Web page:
So here we are. Most people expect interest rates to rise in fits and starts for years. Fed chief Jerome Powell has said as much. I can make a case for that as the economy expands and demands for credit grow, but nothing is certain.
Suppose for whatever reason credit demands do not rise and interest rates stay where they are (historically very low) or edge up or down a bit. The prudent thing to do is cover both outcomes to one degree or another and for clients that is exactly what I do.
Investments that do well when interest rates rise include adjustable preferreds and bank-loan funds.
When rates fall or stay low, fixed-rate bonds, preferreds and exchange-traded debt do well. So do utility stocks, telecoms and better-yielding issues.
Stocks do well when the cause of upward pressure on interest rates is an expanding economy, which means profits are rising as well. Stocks did very well in the 1980s because GDP was growing at a rate we can only hope for now. It didn't matter that interest rates also rose — it was a bull market.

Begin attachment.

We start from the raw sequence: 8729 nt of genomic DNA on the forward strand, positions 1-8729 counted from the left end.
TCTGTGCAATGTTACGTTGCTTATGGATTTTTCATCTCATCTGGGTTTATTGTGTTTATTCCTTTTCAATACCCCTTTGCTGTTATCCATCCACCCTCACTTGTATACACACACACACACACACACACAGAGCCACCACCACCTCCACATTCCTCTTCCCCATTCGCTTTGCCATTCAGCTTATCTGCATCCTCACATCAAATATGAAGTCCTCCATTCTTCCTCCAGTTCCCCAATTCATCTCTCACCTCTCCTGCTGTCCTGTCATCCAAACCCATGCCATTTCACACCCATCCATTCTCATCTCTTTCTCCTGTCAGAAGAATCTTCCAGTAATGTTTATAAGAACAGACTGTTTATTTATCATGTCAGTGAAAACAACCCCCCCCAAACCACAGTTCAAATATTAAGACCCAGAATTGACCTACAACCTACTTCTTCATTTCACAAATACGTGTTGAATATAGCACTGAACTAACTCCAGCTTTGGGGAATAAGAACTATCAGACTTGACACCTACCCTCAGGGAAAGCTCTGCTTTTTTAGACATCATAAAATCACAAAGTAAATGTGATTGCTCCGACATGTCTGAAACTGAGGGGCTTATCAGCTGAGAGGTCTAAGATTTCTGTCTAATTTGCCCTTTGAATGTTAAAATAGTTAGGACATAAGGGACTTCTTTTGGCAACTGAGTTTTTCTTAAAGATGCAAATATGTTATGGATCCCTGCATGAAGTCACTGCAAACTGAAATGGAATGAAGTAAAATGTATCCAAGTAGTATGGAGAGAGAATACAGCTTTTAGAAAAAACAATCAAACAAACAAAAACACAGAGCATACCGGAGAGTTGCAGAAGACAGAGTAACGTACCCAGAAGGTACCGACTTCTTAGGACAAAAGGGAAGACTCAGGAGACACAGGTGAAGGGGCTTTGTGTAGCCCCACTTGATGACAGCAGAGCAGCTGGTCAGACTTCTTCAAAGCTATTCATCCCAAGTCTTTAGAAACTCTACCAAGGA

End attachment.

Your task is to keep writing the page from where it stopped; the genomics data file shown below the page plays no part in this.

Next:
The prudent strategy is to have one foot in each camp. Own some vehicles that will do well if rates rise and some if they don't, or if in fact they fall. One needn't be 50-50.
My favorite adjustable rate preferred is Goldman Sachs Series 'D' (GS.D). For fixed-rate preferreds, my clients own Saul Centers 6.125 percent Series 'D' (BFS.D) and Renaissance Re 5.375 percent Series 'E' (RNR.E).
More on those and others in an upcoming article.
David Vomund is an Incline Village-based fee-only money manager. Information is found at http://www.VomundInvestments.com or by calling 775-832-8555. Clients hold the positions mentioned in this article. Past performance does not guarantee future results. Consult your financial advisor before purchasing any security.